The launch of the Ryzen platform has been interesting so far. AMD hasn’t exactly taken the crown from Intel, but they have given consumers a ton of value. With this in mind I decided it was time to upgrade my mini-itx PC with a new Ryzen 7 processor.
The thought process was that for my workflow, 8-cores and 16-threads would serve me better than 4-cores and 8-threads. I do a lot of video editing/rendering, so the additional cores can really help me out alot.
My old build featured an Intel Core i7-7700 which is a great CPU, but its a locked 4-core processor that peaks at 4.0GHz. The Ryzen 7 1700 I am upgrading to is an unlocked 8-core chip and can be overclocked to around 4.0GHz.
Both processors are rated at 65W TDP. The only question left was how would I cool the CPU and what motherboard would I use? Luckily Noctua came out with a free AM4 Upgrade Kit for their amazing NH-L9i/9a low profile CPU cooler.
The motherboard proved to be a little more tricky. As I had to wait about 3 months for Biostar to release the first Ryzen mini-itx board. While it’s not the greatest, it will get the job done for now. I ended up with the following components.
|CPU||AMD Ryzen 7 1700|
|MOTHERBOARD||Biostar X370 Mini-ITX AM4|
|GPU||Zotac GTX 1060 Mini|
|CPU Cooler||Noctua NH-L9a|
|RAM||32GB Corsair Vengeance DDR4 2400MHz|
|HDD||Samsung 960 EVO 256GB|
|HDD||Samsung 850 EVO 500GB M.2|
|HDD||Samsung 850 EVO 500GB|
|M.2 Enclosure||Sabrent M.2 to Sata|
|Power Brick||HP 230W|
|CASE||NFC S4 Mini|
Upgraded Mini-ITX Build Components
For comparison you can see the older S4 Mini build here. The components that were upgraded are the CPU, boot drive, scratch disk, and CPU cooler. So the system now has 1.25TB of SSD storage. Along with a beefier CPU and a slightly larger cooler.
If you already own a Noctua NH-L9i. There really isn’t a major need to upgrade to the L9a. The AMD version is a little larger, and will result in slightly better cooling performance, but I’m not sure if it is worth spending an extra $40. I will be doing a video comparing the two in terms of temperatures soon.
Also, if you want to use one of these coolers (you should, they are awesome) make sure you get AMD’s free AM4 upgrade kit. Neither will fit without it.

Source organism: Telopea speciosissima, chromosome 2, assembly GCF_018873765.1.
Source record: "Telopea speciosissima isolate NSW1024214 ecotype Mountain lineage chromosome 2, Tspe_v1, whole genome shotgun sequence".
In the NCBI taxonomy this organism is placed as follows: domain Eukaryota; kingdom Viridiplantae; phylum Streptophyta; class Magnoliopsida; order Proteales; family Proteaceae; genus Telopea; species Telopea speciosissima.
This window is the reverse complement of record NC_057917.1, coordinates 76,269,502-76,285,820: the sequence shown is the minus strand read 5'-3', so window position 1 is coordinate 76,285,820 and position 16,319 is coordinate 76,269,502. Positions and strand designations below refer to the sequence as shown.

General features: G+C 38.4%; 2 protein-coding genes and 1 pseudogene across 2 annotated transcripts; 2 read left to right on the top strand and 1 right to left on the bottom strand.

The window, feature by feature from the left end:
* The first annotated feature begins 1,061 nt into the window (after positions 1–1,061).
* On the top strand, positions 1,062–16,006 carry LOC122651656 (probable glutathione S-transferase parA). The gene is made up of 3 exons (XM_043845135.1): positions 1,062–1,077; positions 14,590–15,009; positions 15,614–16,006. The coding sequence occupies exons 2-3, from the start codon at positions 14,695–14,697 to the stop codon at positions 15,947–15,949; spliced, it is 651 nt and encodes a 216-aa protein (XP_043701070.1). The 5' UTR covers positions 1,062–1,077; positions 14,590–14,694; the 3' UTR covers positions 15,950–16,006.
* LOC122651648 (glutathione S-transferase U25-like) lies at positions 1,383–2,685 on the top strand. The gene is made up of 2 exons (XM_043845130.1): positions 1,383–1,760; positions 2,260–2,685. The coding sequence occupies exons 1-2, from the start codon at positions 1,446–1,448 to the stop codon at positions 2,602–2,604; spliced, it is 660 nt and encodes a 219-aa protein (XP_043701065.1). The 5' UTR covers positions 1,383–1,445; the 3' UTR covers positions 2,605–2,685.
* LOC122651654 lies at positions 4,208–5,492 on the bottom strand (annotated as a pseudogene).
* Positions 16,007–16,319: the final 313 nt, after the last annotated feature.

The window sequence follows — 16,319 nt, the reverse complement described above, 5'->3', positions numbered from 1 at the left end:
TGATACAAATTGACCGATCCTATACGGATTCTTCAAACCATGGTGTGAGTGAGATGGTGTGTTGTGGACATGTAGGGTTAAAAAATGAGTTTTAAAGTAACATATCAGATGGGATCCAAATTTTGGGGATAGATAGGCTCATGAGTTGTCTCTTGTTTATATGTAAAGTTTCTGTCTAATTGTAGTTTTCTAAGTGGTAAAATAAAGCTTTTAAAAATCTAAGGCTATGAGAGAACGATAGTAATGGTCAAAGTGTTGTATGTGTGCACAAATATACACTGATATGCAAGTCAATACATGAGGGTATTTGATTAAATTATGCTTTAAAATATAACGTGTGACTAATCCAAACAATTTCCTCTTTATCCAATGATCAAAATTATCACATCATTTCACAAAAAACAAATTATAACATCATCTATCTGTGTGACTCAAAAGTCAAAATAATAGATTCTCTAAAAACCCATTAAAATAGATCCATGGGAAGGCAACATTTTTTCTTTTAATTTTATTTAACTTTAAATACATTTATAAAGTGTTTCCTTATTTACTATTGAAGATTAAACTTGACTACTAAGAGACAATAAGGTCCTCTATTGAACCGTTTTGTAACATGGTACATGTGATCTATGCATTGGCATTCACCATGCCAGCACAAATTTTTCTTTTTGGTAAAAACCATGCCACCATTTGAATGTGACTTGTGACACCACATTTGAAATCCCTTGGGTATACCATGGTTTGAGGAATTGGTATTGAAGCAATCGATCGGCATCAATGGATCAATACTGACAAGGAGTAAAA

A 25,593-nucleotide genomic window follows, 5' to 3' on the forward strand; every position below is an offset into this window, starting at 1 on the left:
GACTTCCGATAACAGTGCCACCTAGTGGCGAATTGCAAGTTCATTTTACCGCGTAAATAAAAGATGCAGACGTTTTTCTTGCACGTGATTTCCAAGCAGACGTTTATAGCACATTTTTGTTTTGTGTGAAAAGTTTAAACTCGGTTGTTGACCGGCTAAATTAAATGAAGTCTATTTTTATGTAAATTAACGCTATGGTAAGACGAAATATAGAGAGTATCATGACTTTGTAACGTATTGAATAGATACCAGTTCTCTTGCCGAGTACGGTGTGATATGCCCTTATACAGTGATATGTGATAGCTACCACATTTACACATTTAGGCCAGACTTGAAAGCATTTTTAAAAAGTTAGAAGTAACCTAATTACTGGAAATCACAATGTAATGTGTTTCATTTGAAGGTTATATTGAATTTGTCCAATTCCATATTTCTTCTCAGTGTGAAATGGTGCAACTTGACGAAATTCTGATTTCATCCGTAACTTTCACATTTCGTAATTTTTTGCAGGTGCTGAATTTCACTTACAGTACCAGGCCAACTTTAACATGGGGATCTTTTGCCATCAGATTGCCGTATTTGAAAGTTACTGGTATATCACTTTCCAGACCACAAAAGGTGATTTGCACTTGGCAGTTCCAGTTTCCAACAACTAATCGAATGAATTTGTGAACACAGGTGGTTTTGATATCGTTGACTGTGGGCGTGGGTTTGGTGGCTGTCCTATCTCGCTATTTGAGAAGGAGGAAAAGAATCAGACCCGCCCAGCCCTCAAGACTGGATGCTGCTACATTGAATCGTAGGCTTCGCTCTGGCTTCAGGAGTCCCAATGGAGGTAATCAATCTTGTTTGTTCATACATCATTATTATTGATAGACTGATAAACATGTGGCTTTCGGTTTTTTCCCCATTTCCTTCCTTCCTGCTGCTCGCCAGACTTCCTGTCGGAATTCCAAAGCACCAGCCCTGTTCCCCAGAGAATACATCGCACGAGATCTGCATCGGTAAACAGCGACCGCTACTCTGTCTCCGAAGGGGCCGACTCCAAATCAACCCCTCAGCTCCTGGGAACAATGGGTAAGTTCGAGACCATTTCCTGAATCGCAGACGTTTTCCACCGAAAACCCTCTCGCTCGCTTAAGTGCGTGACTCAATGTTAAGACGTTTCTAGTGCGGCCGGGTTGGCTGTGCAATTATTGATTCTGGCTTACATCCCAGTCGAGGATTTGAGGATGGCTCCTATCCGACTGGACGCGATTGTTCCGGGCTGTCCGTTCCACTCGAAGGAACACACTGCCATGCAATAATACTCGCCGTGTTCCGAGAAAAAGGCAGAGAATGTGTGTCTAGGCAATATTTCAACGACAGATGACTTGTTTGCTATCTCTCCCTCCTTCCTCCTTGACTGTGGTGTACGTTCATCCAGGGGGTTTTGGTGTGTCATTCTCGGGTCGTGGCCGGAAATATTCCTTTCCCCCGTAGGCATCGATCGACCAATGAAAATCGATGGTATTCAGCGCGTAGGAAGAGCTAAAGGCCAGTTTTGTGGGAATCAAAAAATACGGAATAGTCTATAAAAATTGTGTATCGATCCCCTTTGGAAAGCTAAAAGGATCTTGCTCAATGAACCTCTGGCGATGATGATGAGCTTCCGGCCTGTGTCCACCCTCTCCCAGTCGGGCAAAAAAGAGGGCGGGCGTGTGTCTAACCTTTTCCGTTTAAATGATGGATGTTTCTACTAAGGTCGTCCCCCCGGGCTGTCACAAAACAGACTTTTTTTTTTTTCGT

Build Process and Methodology
To see the build process and my thinking behind it, check out the full video below. It also has benchmarks and system temperatures.
To see the full assembly process in this case, check out some of the builds I have done in the PC section found in the menu.
Having a nice looking sleek case and 8-cores of power is nice, but at the end of the day performance is king. Lets dive into this mini-itx builds benchmarks and see how it performs. Overclocking was done using Ryzen Master. I found that the sweet spot for performance, temperature, and power draw was 3.625GHz at 1.275v.
My biggest concern when building this system was cooling the 1700. Thankfully the Noctua NH-L9a was up to the task with temps never peaking above 81C even when overclocked.
|CPU State||Stock Temp (3.2GHz)||OC Temp (3.625GHz)|
|Stress (100% Load)||72C||81C|
All test were performed with the case top on. Prime 95 was used for stress testing. It was interesting to see that even when overclocked, the CPU didn’t pull more than 107W. Typically it hovered around 95W.
With stock settings the 1700 was only pulling round 75W. AMD has managed to make Ryzen much more efficient than it’s competing Intel counterparts.
|Benchmark||Stock (3.2GHz)||OC (3.625GHz)|
|3D Mark Timespy||4272||4339|
|3D Mark Firestrike||11048||11149|
|Geekbench (Single Core)||3914||4133|
|Geekbench (Multi Core)||20875||23044|
Interestingly, overclocking the Ryzen 1700 didn’t have much impact on gaming performance. The real gains showed up in tasks which take advantage of multiple cores. there is why you see massive increases in scores for programs like Cinebench, and Geekbench.
|Game||Avg FPS||Min FPS||Max FPS|
|Batman Arkham Asylum||101||61||130|
|Metro Last Light||142||22.2||276.5|
|Shadow of Mordor||161.82||83.51||290.33|
All games were tested at 1080p with high settings. If all you do is game, I would go for either the Ryzen 1600X. Or stick with the Intel 4-core processors. At this point the Ryzen platform doesn’t offer the same raw gaming performance of unlocked Skylake CPU’s.